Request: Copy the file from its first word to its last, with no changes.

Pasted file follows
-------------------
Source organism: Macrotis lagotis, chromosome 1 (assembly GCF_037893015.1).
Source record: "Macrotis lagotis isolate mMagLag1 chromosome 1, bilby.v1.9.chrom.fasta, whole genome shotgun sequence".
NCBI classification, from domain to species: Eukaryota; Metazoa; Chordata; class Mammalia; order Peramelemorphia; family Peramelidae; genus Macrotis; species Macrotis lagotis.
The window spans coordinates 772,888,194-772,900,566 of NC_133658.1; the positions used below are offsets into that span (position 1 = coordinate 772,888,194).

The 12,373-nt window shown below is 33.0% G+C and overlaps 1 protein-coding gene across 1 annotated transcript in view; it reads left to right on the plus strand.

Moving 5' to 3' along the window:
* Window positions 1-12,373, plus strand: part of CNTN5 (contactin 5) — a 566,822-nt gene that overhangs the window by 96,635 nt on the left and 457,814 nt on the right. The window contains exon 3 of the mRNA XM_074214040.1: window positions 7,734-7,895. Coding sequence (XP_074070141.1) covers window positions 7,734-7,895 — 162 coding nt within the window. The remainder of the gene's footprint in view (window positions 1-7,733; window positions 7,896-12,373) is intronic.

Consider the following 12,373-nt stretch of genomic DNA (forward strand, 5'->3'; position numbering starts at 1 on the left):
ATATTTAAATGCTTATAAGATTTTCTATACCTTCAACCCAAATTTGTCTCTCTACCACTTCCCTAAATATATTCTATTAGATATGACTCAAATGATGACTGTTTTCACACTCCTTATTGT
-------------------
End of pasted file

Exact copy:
Source organism: Macrotis lagotis, chromosome 1 (assembly GCF_037893015.1).
Source record: "Macrotis lagotis isolate mMagLag1 chromosome 1, bilby.v1.9.chrom.fasta, whole genome shotgun sequence".
NCBI classification, from domain to species: Eukaryota; Metazoa; Chordata; class Mammalia; order Peramelemorphia; family Peramelidae; genus Macrotis; species Macrotis lagotis.
The window spans coordinates 772,888,194-772,900,566 of NC_133658.1; the positions used below are offsets into that span (position 1 = coordinate 772,888,194).

The 12,373-nt window shown below is 33.0% G+C and overlaps 1 protein-coding gene across 1 annotated transcript in view; it reads left to right on the plus strand.

Moving 5' to 3' along the window:
* Window positions 1-12,373, plus strand: part of CNTN5 (contactin 5) — a 566,822-nt gene that overhangs the window by 96,635 nt on the left and 457,814 nt on the right. The window contains exon 3 of the mRNA XM_074214040.1: window positions 7,734-7,895. Coding sequence (XP_074070141.1) covers window positions 7,734-7,895 — 162 coding nt within the window. The remainder of the gene's footprint in view (window positions 1-7,733; window positions 7,896-12,373) is intronic.

Consider the following 12,373-nt stretch of genomic DNA (forward strand, 5'->3'; position numbering starts at 1 on the left):
ATATTTAAATGCTTATAAGATTTTCTATACCTTCAACCCAAATTTGTCTCTCTACCACTTCCCTAAATATATTCTATTAGATATGACTCAAATGATGACTGTTTTCACACTCCTTATTGT